What do you like to do when you aren’t working?
Bowling is a big one. I also play the saxophone once a month with a local band, and volunteer with several non-profit organizations - both diabetes-related and not.

Why bowling?
It’s something I grew up doing. My family participated in adult-junior leagues when I was a kid. Now, I’ve developed a new appreciation for it as an almost Zen activity. You have to focus on the present moment and exclude everything else. It provides low-impact exercise. I walk a third of a mile every game. It also provides great camaraderie and friendships, and is a vehicle to meet and interact with people from all walks of life: from corporate executives and entrepreneurs to electricians, salespeople, accountants, and members of the military.

Christopher smiling at the camera. He is also his t:slim x2 insulin pump on his right side.

Do you feel supported in your journey with diabetes?
Absolutely! I’ve had great support from family and friends. Also, the #DOC (Diabetes Online Community) who are willing to share their own experiences and results of having tried different things. My pump trainer from Tandem, Veronica Diaz Lode, has also been fantastic - suggesting solutions and work-arounds for minor problems, and providing encouragement as I progressed, tried new things, and figured out what worked for me.

What do your colleagues at Surfrider Foundation know about your diabetes?
Everyone is aware of it, but different people know different levels of detail. My immediate boss is constantly interested in new tech developments, and we share and discuss articles all the time. 

What is the biggest change you’ve seen in yourself since your diagnosis?
I’ve learned to plan ahead better. All the “what-if” thinking that goes along with having diabetes is useful professionally, too. Contingency planning is a highly marketable skill.

Do you have any diabetes gear you’d like to recommend?
There are lots of diabetes friendly clothing for women out there, but I haven’t seen nearly as much for men. One item that I’ve found to be useful is a brand of underwear that has a pocket just the right size to hold an insulin pump. They’re called HoldUps, and they’re great for sleeping. They’re also useful for situations like the gym where you may not have pockets, and don’t want to clip the pump to a waistband.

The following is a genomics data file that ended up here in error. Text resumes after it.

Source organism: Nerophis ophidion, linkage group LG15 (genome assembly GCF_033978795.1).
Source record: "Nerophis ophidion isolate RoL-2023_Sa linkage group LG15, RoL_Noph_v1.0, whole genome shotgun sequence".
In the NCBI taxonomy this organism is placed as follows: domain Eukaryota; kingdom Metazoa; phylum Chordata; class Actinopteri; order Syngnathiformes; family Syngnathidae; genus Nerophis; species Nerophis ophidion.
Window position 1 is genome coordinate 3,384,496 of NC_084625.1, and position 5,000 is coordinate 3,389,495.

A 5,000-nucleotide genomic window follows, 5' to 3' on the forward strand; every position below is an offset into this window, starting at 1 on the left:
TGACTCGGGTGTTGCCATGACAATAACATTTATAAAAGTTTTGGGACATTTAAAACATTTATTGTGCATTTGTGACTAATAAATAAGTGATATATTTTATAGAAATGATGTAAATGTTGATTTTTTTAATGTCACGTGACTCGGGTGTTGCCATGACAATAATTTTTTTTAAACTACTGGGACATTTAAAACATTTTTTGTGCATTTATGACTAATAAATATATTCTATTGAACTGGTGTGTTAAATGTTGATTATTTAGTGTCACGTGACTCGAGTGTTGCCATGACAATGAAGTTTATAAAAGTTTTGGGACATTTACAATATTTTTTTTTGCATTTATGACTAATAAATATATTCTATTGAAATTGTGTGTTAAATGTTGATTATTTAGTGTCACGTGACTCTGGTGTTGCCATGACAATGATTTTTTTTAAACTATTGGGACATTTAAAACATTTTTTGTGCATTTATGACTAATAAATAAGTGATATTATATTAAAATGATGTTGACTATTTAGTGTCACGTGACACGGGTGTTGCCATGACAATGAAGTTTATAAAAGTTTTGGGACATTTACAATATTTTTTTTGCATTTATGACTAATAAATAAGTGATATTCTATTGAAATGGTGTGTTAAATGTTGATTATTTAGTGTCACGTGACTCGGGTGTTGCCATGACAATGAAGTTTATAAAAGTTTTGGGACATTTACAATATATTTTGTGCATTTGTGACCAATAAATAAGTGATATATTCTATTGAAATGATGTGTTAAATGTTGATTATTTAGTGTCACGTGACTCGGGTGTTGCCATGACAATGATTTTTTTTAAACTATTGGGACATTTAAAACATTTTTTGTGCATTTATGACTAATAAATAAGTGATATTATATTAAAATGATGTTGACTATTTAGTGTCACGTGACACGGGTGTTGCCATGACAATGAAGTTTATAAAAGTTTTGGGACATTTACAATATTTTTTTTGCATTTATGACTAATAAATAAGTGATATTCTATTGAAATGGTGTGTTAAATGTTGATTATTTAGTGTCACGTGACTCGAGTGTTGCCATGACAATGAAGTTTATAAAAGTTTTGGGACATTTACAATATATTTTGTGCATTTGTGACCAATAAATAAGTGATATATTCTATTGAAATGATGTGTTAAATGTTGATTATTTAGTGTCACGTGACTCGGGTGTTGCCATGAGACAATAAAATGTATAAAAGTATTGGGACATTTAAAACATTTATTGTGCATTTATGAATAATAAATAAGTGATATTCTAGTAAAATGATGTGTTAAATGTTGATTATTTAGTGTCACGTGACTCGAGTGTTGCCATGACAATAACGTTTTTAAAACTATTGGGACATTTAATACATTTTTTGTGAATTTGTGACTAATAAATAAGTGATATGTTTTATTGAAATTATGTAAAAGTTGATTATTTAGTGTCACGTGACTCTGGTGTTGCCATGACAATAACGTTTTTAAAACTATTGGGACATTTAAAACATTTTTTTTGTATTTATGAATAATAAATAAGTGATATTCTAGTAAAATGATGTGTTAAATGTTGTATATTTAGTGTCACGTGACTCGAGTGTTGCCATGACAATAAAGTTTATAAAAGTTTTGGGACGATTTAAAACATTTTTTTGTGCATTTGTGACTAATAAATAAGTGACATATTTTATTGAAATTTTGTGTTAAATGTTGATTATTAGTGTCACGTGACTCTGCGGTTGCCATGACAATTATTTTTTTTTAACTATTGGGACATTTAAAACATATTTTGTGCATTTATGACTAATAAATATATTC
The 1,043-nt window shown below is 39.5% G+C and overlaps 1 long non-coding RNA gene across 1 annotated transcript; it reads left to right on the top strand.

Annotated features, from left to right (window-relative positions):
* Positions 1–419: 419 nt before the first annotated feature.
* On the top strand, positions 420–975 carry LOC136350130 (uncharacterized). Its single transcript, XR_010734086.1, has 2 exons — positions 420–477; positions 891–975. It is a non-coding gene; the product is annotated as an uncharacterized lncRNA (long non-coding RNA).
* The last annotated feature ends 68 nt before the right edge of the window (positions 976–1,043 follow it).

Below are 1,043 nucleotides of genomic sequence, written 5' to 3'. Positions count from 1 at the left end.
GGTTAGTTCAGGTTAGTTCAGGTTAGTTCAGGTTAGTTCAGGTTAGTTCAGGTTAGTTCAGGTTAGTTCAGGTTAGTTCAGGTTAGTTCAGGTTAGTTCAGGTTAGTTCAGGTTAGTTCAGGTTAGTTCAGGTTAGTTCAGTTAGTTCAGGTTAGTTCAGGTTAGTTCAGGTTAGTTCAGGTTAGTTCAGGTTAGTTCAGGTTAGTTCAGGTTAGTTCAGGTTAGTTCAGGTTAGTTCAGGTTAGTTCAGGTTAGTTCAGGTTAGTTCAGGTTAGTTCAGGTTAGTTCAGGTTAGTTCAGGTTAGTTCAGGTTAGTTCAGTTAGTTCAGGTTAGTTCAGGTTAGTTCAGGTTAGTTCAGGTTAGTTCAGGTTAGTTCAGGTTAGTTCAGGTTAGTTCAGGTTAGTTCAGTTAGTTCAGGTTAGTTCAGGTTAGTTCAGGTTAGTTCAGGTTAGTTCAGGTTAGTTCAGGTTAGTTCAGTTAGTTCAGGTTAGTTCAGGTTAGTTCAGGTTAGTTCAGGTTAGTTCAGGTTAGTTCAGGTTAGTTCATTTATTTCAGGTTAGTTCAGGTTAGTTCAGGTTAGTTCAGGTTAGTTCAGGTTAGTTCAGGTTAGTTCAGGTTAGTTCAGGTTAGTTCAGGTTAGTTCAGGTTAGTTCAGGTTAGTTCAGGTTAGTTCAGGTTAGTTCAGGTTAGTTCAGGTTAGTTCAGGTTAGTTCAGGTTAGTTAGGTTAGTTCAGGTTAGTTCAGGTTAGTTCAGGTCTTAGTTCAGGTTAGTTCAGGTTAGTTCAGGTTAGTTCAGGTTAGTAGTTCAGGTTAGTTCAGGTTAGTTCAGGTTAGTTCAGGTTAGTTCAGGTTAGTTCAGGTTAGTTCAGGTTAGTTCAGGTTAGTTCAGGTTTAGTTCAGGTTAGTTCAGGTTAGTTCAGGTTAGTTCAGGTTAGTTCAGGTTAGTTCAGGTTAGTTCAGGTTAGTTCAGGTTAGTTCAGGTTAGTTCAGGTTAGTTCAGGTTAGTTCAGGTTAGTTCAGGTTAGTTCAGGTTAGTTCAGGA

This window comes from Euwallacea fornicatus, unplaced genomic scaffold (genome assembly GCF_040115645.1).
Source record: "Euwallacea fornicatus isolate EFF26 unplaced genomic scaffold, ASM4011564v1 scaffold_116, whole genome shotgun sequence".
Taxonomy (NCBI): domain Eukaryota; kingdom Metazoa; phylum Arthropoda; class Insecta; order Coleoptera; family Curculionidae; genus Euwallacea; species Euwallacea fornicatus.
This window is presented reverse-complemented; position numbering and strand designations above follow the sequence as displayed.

If you met someone newly diagnosed with diabetes, what would be your advice to them?
Learn everything you can about diabetes. Yes, the learning curve is steep, but it’s going to play a role in your life from this day forward. Don’t be afraid to ask questions if there are things you don’t understand, and listen to your body. If you’re doing it right, you’ll have a lot of questions. You’ll also become an expert on YOUR own diabetes. Everyone is different, and the more you can refine and adjust your understanding of how things affect you and your blood sugars, the more successful you will be at managing them.

If you could have a song written about you, what musician would compose it and what would the song be called?
I’d write it myself. I’d call it “still figuring it out (after all these years)”.

(Photo courtesy of Christopher Wilson)

Interview and photos by Blair Ryan.

From time to time, we may pass along: suggestions, tips, or information about other Tandem Insulin Pump user experiences or approaches to the management of diabetes. However, please note individual symptoms, situations, circumstances and results may vary. Please consult your physician or qualified health care provider regarding your condition and appropriate medical treatment. Please read the Important Safety Information linked below before using a Tandem Diabetes Care product.

Important Safety Information